Abstracts - 2006
Data-Driven Modeling and Control of Animal Group Dynamics
Mac Schwager & Daniela Rus
This project seeks to develop tools for automatically generating dynamical models and control strategies for groups of animals based on recorded tracking data. It is envisioned that the resulting techniques will be useful for modelling and controlling a broad class of biological group phenomena including cow herding, bird flocking, insect swarming, and human crowd behavior. Specific applications are numerous. Notably, these tools would enable the monitoring and control of groups of people to alleviate foot traffic congestion, or to identify anomalous behavior. They would also enable the control of livestock to minimize environmental damage from over-grazing. In addition, such methods could be directly useful for the control of groups of autonomous mobile robots. Methods from nonlinear control, system identification, and statistical learning theory are currently being adapted to these purposes.
We have proposed a simple difference equation model with three important features. Firstly, each animal is given individual dynamics to enforce kinematic constraints and basic physical laws. Secondly, a force-like contribution is applied to each animal from its interaction with each of the other animals in its group. This force law is designed to accommodate a principle common to many multi-body dynamical systems: forces between bodies are repulsive at close distances and attractive at far distances (see above plot). Lastly, unknown elements of an animal's decision-motive processes are modelled as a force-like random disturbance. In the future we hope to incorporate a force-like contribution from the animal's interaction with its environment as well, to model behaviors such as obstacle avoidance.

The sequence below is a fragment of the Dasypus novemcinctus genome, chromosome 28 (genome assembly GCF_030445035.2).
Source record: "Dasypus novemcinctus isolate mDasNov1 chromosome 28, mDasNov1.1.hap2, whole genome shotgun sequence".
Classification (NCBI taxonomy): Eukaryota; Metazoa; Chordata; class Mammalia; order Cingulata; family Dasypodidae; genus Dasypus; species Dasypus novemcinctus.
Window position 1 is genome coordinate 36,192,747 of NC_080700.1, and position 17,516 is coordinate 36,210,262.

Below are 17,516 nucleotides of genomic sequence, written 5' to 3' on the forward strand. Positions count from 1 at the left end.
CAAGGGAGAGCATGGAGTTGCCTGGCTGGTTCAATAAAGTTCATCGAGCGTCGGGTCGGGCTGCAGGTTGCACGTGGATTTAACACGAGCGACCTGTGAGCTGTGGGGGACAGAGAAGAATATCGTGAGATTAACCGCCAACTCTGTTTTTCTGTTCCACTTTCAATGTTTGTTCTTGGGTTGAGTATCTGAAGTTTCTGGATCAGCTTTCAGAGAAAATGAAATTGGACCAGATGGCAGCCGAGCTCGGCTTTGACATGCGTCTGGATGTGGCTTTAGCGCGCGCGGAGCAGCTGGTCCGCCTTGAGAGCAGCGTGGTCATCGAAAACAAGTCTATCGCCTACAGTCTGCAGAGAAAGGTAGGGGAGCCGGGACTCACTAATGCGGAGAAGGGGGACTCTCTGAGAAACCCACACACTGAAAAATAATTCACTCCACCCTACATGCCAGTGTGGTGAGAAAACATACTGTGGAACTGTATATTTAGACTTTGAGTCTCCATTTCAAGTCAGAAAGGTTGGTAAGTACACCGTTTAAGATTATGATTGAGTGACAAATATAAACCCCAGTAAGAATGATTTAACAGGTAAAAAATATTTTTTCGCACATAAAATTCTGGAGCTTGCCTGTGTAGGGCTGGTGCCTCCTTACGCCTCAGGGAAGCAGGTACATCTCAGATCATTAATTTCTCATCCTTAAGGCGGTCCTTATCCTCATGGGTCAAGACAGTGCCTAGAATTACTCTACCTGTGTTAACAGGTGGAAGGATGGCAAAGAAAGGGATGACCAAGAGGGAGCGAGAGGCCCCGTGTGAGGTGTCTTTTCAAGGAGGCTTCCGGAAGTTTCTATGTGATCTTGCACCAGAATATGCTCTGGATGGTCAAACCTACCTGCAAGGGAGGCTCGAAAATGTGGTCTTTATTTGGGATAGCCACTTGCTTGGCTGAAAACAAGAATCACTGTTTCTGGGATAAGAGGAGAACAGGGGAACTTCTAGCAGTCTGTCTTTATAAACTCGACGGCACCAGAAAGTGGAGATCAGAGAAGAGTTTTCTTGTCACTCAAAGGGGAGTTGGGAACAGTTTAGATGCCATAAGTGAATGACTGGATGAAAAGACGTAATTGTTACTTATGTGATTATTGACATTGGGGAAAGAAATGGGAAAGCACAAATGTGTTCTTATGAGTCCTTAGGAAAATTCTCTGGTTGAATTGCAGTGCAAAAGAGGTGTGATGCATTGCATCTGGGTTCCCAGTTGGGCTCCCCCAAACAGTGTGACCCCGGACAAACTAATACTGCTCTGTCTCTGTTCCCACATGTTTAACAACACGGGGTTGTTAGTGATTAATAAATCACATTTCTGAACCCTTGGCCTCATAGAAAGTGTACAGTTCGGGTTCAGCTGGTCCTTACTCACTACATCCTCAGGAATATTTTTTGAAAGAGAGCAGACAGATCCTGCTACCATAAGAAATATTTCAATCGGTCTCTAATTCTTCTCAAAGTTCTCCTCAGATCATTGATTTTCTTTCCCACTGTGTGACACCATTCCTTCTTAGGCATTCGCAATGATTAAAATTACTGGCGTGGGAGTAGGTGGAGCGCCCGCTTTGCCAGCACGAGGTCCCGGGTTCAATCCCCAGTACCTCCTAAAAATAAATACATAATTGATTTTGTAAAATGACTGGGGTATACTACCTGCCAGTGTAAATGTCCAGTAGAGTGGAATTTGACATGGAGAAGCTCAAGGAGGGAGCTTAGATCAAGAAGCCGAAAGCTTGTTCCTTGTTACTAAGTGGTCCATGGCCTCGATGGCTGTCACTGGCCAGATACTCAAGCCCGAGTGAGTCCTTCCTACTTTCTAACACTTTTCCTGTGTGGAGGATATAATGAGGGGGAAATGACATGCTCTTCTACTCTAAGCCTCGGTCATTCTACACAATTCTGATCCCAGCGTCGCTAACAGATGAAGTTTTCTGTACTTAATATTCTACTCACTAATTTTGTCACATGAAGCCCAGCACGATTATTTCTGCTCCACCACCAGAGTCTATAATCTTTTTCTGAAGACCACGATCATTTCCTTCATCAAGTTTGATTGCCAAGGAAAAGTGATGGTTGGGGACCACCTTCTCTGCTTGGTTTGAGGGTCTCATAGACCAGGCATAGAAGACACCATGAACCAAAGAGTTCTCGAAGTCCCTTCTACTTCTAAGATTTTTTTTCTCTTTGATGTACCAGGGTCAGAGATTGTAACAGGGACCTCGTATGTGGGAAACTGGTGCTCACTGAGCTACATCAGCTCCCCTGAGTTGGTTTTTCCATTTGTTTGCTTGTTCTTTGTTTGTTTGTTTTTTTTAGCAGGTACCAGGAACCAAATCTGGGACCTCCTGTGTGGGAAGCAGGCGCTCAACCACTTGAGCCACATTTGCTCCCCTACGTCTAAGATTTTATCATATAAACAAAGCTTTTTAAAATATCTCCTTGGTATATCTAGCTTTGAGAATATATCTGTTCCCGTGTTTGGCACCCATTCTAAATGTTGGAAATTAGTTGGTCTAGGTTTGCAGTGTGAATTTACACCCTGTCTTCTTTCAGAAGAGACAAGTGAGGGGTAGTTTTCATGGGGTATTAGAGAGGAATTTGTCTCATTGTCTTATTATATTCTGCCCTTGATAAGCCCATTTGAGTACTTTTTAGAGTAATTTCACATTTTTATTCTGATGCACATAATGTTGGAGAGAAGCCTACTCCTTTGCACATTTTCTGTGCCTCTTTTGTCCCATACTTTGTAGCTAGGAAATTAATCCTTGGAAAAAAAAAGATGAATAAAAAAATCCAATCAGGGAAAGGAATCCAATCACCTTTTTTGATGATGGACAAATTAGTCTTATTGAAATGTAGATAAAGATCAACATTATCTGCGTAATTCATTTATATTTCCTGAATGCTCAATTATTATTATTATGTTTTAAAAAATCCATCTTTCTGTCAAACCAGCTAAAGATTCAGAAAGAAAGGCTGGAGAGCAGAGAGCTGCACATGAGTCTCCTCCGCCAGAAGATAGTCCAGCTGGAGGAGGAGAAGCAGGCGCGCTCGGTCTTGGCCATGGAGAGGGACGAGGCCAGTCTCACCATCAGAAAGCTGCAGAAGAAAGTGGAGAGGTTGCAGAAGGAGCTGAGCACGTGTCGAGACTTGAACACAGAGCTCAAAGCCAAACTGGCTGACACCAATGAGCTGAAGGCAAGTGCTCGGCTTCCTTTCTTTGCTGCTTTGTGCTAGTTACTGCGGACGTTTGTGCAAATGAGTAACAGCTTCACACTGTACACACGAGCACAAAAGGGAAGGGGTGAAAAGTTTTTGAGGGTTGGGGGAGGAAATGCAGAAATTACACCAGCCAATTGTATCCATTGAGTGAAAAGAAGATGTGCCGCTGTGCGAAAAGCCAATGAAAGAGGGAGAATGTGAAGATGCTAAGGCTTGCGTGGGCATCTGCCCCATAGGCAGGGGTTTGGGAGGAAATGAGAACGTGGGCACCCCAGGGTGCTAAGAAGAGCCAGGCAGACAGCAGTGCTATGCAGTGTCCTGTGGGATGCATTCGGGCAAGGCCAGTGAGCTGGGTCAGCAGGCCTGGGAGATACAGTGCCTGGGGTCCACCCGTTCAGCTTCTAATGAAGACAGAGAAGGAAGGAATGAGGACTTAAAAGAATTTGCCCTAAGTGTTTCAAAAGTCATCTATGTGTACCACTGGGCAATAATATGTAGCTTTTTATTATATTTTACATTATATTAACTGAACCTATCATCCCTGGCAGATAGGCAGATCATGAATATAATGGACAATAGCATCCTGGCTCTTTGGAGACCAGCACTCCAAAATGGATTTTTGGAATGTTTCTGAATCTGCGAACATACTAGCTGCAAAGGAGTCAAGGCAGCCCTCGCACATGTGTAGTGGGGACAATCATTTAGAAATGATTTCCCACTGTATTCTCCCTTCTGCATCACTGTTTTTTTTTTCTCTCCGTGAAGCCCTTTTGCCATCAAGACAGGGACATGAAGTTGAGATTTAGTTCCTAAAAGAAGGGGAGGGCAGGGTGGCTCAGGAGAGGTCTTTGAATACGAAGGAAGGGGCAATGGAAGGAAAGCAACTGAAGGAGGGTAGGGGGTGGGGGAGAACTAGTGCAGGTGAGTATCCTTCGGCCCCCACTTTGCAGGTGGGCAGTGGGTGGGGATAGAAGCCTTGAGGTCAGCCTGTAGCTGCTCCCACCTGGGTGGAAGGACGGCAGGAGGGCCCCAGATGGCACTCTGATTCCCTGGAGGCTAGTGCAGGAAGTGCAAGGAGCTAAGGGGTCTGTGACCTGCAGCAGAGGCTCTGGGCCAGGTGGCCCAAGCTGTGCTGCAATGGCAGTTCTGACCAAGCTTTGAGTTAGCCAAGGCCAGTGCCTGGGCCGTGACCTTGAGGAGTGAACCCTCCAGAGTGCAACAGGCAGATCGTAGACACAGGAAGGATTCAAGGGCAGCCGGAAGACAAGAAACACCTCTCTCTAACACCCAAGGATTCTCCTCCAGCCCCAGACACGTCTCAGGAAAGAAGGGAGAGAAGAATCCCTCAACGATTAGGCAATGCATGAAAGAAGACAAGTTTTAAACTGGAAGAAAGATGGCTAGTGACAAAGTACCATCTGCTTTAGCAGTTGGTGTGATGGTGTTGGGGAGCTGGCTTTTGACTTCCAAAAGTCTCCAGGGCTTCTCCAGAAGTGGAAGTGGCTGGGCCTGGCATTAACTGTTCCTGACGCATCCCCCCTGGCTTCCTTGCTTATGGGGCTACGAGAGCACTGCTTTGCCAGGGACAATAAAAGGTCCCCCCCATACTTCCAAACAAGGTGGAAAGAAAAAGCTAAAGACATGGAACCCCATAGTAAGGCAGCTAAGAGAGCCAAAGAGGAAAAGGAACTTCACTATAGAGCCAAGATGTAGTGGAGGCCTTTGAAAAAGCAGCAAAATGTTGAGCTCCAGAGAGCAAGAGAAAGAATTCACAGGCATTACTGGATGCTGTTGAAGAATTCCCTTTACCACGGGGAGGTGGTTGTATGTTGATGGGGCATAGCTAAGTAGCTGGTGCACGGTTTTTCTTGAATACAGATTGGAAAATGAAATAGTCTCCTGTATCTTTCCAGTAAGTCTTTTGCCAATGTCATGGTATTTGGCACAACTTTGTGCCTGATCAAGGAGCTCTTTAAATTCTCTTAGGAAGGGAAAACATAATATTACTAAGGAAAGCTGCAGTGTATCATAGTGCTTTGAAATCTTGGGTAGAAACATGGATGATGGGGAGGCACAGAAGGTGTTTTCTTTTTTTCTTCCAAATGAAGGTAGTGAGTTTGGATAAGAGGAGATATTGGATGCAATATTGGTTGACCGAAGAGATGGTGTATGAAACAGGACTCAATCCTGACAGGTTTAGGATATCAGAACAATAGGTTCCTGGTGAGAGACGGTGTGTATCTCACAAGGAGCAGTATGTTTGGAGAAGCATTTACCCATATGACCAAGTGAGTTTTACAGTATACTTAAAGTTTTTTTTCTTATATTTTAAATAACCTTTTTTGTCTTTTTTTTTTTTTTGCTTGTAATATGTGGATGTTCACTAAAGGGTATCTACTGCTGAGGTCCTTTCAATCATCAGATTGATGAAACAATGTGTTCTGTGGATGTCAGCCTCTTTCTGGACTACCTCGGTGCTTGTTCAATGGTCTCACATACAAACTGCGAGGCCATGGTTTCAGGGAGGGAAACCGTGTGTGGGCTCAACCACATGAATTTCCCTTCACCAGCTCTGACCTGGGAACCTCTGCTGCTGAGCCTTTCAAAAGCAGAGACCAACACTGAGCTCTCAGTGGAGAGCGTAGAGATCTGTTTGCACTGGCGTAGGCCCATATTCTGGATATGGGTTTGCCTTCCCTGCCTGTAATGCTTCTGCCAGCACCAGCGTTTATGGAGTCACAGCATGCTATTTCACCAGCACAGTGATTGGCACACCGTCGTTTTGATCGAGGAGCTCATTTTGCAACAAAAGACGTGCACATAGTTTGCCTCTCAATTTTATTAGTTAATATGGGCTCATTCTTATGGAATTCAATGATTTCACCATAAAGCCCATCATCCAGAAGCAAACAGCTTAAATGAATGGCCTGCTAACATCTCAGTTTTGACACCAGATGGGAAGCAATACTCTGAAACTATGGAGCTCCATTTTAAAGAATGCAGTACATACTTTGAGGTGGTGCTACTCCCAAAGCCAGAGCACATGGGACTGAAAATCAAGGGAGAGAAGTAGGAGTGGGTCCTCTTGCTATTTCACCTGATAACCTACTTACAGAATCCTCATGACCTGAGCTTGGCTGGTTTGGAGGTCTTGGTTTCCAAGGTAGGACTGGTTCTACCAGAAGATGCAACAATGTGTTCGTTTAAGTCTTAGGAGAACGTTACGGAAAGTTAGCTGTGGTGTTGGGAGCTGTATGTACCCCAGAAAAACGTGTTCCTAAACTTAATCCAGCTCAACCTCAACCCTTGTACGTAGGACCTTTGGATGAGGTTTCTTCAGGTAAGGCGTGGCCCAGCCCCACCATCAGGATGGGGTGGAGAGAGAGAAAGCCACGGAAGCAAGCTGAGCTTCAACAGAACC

Systems Identification with Least Squares Fitting
The model structure discussed above has the convenient property that it is linear in its unknown parameters. We use this fact to perform a least squares regression using measured data from real animals to estimate the unknown parameters.
In the future we expect to categorize stretches of animal data into higher-level states using an unsupervised classifier. Each state will then have an associated set of regressed model parameters. We hope to model the transition among these higher-level states as a Markov model and identify the state-transition probabilities from the data using maximum likelihood techniques.
Several strategies exist for the control of multi-body dynamical systems , . Specific control laws depend on what actuation is available. Experiments have been carried out on herds of cattle using collars that emit a sound to stimulate the animal's movement in a particular direction. Developing useful control actuators for groups of animals posses a significant practical challenge.
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